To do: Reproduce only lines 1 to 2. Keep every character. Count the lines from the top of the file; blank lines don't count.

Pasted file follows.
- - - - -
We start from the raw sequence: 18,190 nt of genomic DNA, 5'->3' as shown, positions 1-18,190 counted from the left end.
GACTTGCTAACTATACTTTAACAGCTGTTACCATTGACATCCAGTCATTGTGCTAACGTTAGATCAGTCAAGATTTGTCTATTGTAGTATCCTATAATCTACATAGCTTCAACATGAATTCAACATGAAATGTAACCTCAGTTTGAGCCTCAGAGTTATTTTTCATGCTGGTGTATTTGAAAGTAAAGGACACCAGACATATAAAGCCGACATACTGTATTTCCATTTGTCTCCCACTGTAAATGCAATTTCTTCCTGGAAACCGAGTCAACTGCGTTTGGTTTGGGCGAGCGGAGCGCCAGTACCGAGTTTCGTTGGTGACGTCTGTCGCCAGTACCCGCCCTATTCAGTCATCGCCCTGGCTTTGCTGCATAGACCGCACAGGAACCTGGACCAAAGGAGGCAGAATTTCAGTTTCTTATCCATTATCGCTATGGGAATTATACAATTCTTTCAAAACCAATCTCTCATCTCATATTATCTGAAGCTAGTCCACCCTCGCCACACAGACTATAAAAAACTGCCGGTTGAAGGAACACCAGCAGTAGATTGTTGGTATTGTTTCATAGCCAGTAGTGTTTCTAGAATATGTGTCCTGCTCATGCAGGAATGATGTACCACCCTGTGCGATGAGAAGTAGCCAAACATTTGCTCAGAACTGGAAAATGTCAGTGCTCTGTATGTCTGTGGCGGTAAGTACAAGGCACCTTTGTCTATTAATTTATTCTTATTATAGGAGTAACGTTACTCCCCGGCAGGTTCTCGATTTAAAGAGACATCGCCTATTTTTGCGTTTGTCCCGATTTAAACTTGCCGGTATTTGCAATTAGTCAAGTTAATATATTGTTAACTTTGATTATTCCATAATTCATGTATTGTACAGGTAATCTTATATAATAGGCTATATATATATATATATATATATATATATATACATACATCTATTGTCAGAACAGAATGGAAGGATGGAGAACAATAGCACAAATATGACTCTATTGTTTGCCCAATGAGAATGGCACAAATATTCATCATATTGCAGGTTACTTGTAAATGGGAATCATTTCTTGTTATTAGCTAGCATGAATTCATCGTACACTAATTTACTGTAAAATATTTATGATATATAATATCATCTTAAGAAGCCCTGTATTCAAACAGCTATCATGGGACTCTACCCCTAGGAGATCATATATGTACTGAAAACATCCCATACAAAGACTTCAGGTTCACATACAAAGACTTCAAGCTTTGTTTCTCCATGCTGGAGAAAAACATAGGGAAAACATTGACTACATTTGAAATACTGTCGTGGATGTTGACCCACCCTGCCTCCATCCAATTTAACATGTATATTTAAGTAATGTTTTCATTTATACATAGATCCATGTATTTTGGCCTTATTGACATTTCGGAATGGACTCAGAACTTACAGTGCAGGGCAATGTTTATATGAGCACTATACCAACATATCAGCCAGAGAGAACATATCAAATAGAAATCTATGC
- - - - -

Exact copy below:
We start from the raw sequence: 18,190 nt of genomic DNA, 5'->3' as shown, positions 1-18,190 counted from the left end.
GACTTGCTAACTATACTTTAACAGCTGTTACCATTGACATCCAGTCATTGTGCTAACGTTAGATCAGTCAAGATTTGTCTATTGTAGTATCCTATAATCTACATAGCTTCAACATGAATTCAACATGAAATGTAACCTCAGTTTGAGCCTCAGAGTTATTTTTCATGCTGGTGTATTTGAAAGTAAAGGACACCAGACATATAAAGCCGACATACTGTATTTCCATTTGTCTCCCACTGTAAATGCAATTTCTTCCTGGAAACCGAGTCAACTGCGTTTGGTTTGGGCGAGCGGAGCGCCAGTACCGAGTTTCGTTGGTGACGTCTGTCGCCAGTACCCGCCCTATTCAGTCATCGCCCTGGCTTTGCTGCATAGACCGCACAGGAACCTGGACCAAAGGAGGCAGAATTTCAGTTTCTTATCCATTATCGCTATGGGAATTATACAATTCTTTCAAAACCAATCTCTCATCTCATATTATCTGAAGCTAGTCCACCCTCGCCACACAGACTATAAAAAACTGCCGGTTGAAGGAACACCAGCAGTAGATTGTTGGTATTGTTTCATAGCCAGTAGTGTTTCTAGAATATGTGTCCTGCTCATGCAGGAATGATGTACCACCCTGTGCGATGAGAAGTAGCCAAACATTTGCTCAGAACTGGAAAATGTCAGTGCTCTGTATGTCTGTGGCGGTAAGTACAAGGCACCTTTGTCTATTAATTTATTCTTATTATAGGAGTAACGTTACTCCCCGGCAGGTTCTCGATTTAAAGAGACATCGCCTATTTTTGCGTTTGTCCCGATTTAAACTTGCCGGTATTTGCAATTAGTCAAGTTAATATATTGTTAACTTTGATTATTCCATAATTCATGTATTGTACAGGTAATCTTATATAATAGGCTATATATATATATATATATATATATATATATACATACATCTATTGTCAGAACAGAATGGAAGGATGGAGAACAATAGCACAAATATGACTCTATTGTTTGCCCAATGAGAATGGCACAAATATTCATCATATTGCAGGTTACTTGTAAATGGGAATCATTTCTTGTTATTAGCTAGCATGAATTCATCGTACACTAATTTACTGTAAAATATTTATGATATATAATATCATCTTAAGAAGCCCTGTATTCAAACAGCTATCATGGGACTCTACCCCTAGGAGATCATATATGTACTGAAAACATCCCATACAAAGACTTCAGGTTCACATACAAAGACTTCAAGCTTTGTTTCTCCATGCTGGAGAAAAACATAGGGAAAACATTGACTACATTTGAAATACTGTCGTGGATGTTGACCCACCCTGCCTCCATCCAATTTAACATGTATATTTAAGTAATGTTTTCATTTATACATAGATCCATGTATTTTGGCCTTATTGACATTTCGGAATGGACTCAGAACTTACAGTGCAGGGCAATGTTTATATGAGCACTATACCAACATATCAGCCAGAGAGAACATATCAAATAGAAATCTATGC